"At Keck Science I did molecular biology research, which gives me a unique experimental background compared with most of the people who I work with."
I graduated from CMC in 2007, majoring in Biology-Chemistry and History. For the next few months I'm a Biophysics graduate student at the University of California, San Francisco. Later this year I will be a postdoctoral researcher at the University of Washington. My long term interests are an academic research or teaching career, focusing on computational biophysics. It was actually Prof. Black's class which first introduced me to computational chemistry and really focused my general interest in science and research into a specific research trajectory. I did molecular biology research with Prof. Wiley which was very interesting, and gives me a unique experimental background compared with most of the people who I work with, who are usually physics and theory oriented. My current research focuses on using computer simulations to predict how strongly small molecules like drugs will stick to proteins, which are the very large molecules that act as machines inside biological cells. Whether they stick or not depends on the shape of the small molecule and the protein, as well as certain properties of the molecular surfaces which can cause attractive or repulsive forces between the small molecule and the protein. A common step in drug discovery is to experimentally test millions of small molecules one after another to find which ones stick to a particular protein of interest, but we think this process could be faster and cheaper if a computer model could be used instead of an experiment. I've worked with other theorists to try to improve the models used in these simulations, and also used these models to make blind predictions of binding affinity, which we compare with experiments that are conducted in our lab. You can see a short YouTube video describing my work here: Creating the Future': Molecular Simulations ...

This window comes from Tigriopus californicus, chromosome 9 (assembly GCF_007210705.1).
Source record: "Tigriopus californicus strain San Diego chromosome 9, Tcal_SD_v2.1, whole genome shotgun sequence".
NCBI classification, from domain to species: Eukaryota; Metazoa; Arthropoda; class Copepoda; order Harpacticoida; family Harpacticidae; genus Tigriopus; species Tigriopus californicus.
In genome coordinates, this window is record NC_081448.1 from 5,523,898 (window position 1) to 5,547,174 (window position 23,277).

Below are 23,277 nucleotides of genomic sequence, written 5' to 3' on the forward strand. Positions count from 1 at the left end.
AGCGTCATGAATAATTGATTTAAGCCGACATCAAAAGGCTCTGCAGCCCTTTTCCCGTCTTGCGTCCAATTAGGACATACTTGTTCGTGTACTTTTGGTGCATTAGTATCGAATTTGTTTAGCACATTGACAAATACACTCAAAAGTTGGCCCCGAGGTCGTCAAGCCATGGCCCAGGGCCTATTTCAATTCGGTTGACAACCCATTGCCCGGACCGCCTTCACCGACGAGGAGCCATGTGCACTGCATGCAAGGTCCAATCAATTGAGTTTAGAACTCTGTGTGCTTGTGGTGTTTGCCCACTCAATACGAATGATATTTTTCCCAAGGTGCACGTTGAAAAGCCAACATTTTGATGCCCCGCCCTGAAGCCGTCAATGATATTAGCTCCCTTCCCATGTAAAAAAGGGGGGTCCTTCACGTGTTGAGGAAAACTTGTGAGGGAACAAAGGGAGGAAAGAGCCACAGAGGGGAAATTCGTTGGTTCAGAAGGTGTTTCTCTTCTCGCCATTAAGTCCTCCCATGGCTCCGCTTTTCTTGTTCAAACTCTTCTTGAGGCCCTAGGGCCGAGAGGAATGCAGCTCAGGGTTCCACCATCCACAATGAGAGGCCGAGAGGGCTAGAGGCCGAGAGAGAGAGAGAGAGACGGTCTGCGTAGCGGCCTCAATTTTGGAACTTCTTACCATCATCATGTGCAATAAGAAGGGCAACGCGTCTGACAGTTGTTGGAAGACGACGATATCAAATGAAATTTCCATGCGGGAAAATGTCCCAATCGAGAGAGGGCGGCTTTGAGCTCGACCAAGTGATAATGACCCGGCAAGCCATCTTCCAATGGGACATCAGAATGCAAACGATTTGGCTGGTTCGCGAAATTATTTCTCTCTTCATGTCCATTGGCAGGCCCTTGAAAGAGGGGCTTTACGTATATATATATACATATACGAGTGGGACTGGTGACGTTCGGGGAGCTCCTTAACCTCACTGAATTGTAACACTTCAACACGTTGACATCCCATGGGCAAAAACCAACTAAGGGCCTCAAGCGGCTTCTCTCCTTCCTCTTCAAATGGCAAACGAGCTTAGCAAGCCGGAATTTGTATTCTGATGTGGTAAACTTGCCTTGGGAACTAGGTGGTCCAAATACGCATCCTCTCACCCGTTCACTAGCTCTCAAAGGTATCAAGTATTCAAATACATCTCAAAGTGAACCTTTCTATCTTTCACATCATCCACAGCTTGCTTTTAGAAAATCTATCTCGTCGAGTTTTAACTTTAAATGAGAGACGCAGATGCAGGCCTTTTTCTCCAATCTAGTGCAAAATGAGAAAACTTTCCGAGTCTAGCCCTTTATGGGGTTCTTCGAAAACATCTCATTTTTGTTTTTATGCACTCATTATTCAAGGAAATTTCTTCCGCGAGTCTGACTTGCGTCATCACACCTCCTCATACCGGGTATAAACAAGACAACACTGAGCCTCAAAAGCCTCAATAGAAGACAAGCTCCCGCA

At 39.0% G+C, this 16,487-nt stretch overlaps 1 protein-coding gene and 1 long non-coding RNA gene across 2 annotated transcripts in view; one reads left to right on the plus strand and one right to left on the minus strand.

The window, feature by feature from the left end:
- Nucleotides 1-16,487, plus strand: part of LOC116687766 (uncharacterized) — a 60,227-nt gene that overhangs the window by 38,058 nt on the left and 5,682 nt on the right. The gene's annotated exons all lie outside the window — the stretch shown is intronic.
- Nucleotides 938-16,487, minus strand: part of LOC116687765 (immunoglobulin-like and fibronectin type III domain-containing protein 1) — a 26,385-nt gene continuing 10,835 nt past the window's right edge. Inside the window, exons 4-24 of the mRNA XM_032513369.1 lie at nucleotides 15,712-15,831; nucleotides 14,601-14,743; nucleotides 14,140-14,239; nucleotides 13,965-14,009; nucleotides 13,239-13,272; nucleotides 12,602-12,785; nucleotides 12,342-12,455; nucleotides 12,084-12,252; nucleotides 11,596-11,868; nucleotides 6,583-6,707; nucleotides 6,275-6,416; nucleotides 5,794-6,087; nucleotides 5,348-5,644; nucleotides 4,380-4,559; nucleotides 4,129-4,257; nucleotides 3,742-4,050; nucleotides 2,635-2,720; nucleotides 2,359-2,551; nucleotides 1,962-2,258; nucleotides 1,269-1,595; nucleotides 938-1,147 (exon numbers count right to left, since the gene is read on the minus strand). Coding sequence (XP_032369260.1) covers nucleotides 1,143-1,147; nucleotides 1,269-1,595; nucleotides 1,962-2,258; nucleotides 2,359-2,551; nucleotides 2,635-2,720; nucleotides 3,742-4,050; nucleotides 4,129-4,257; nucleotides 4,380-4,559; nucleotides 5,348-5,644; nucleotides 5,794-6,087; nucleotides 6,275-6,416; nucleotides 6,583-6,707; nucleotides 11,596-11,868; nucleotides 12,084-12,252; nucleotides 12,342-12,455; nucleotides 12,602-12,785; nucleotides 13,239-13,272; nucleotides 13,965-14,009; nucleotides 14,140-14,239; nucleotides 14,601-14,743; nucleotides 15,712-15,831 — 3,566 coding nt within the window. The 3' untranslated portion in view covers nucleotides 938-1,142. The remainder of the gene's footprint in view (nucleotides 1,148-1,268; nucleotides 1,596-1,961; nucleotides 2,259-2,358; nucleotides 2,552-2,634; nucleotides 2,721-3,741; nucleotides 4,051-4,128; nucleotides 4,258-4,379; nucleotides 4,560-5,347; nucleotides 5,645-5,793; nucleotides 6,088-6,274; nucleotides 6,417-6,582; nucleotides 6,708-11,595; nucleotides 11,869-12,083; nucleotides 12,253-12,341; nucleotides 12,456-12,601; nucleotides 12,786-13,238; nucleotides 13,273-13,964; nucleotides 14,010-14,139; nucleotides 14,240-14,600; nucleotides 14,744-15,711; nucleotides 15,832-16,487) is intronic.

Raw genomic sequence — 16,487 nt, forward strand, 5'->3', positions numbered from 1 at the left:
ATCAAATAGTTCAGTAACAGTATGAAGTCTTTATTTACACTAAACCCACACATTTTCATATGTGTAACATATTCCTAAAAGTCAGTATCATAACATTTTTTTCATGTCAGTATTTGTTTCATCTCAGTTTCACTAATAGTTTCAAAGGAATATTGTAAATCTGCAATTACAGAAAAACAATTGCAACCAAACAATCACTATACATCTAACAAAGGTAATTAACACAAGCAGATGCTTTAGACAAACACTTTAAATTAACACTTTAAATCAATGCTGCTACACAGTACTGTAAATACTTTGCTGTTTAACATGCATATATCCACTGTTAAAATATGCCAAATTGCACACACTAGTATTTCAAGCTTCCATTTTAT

Gabe Rocklin '07
Major: Biology-Chemistry & History